One of the most unintentionally useful influences on my photography has turned out to be the time I’ve spent playing computer games. Some photographers use cinema as a learning tool to observe the way cinematographers and DOP’s use their cameras to capture a scene. This can be a great source of inspiration, but I think it can lead to some photographers heading out and seeking to recreate shots or aesthetic styles (color palette, depth of field, grain, etc) rather than capturing anything unique for them.
In a computer game, you are an active participant in the process, whether conscious or subconscious, and in many games, this involves a directorial/DOP role in terms of camera control. As your character explores the world (in first or third person) you move the camera around to see what’s around you.
Many modern games feature beautiful and intricate worlds, and some even feature photographic mechanics so that you can capture parts of the gameplay to share on social media.
There is a similar, and perhaps enhanced, experience of this in 3D rendering software, which I used to play around with a lot. Here you have not only control over the camera, but the positioning of objects and movement/lack of movement. You are freer to play with angles, and distance, and perspective, and can position the camera anywhere, leaving you infinite possibilities for examining the scene.
This act of moving the camera in three dimensions is the crux of it – as opposed to observing the decisions made by another artist you are free to shift your perspective yourself and discover angles that have certain effects. I often shoot with other photographers and, when watching them work, often observe how they notice a detail and then promptly root themselves in space and capture an image from where they’re standing. For me, the opposite is the case — the subject is what I consider a fixed point, which leaves me to do whatever it takes to move around it in space before making the image from the best angle.
I often pre-visualize my images when I see potential, which means I can look at my surroundings and imagine what the image will look like from different vantage points, without having to physically move myself. This is useful and cuts down the amount of time I spend working a scene drastically. I usually know where I’ll want to position my camera in order to make the image I have in my mind.
I really think this is a skill I’ve developed through computer games as I’ll often have to look around an environment and figure out where to be for certain objectives.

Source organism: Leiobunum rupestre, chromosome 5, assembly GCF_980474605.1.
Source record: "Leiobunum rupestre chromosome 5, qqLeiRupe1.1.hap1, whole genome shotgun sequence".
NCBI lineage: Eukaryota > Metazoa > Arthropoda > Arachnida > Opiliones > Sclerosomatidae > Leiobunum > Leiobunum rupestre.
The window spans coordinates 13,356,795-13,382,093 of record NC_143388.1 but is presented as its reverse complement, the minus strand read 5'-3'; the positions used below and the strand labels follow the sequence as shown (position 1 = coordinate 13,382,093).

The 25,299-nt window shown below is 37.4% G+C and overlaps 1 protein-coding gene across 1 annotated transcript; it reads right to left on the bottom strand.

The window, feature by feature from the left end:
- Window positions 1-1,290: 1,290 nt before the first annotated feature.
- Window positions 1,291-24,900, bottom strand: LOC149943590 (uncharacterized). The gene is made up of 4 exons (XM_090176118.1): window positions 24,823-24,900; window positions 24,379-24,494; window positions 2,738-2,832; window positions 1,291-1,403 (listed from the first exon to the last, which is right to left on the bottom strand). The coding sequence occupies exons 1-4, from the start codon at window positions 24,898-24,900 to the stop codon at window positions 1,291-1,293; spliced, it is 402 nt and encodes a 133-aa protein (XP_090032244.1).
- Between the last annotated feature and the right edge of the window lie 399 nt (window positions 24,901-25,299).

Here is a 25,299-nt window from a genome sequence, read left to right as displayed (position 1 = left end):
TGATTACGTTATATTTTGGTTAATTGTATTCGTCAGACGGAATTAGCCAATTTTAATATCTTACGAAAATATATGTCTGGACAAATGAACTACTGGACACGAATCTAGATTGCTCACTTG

Moving around physically is still a useful thing to cultivate, and can help you arrive on fresh ways to view a scene, but having the spatial awareness to map out an environment by eye is an underrated skill, well worth cultivating.
On top of these visual skills, there are some other valuable lessons you can practice through games. Resource management, strategic planning, lateral thinking, noticing details, problem-solving, even memory improvement, can all be key in games, as well as many genres of photography – and I can definitely say that playing a number of different titles over the years has correlated with an increased capacity for all of these. Puzzle games are particularly excellent at helping you see possible ways to fit pieces of the world together; my main approach for most compositions is to mentally separate out each element and then fit them together in the neatest way, like a puzzle.
In no particular order, here are a few games I really encourage other photographers to play (or at least to find gameplay videos of on YouTube) to get a feel of the mechanics and the way they augment sight and spatial learning.
- The Witness
- Mirrors edge
- Titanfall 2
About the author: Simon King is a London based photographer and photojournalist, currently working on a number of long-term documentary and street photography projects. The opinions expressed in this article are solely those of the author. You can follow his work on Instagram and you can read more of his thoughts on photography day-to-day over on his personal blog. Simon also teaches a short course in Street Photography at UAL, which can be read about here.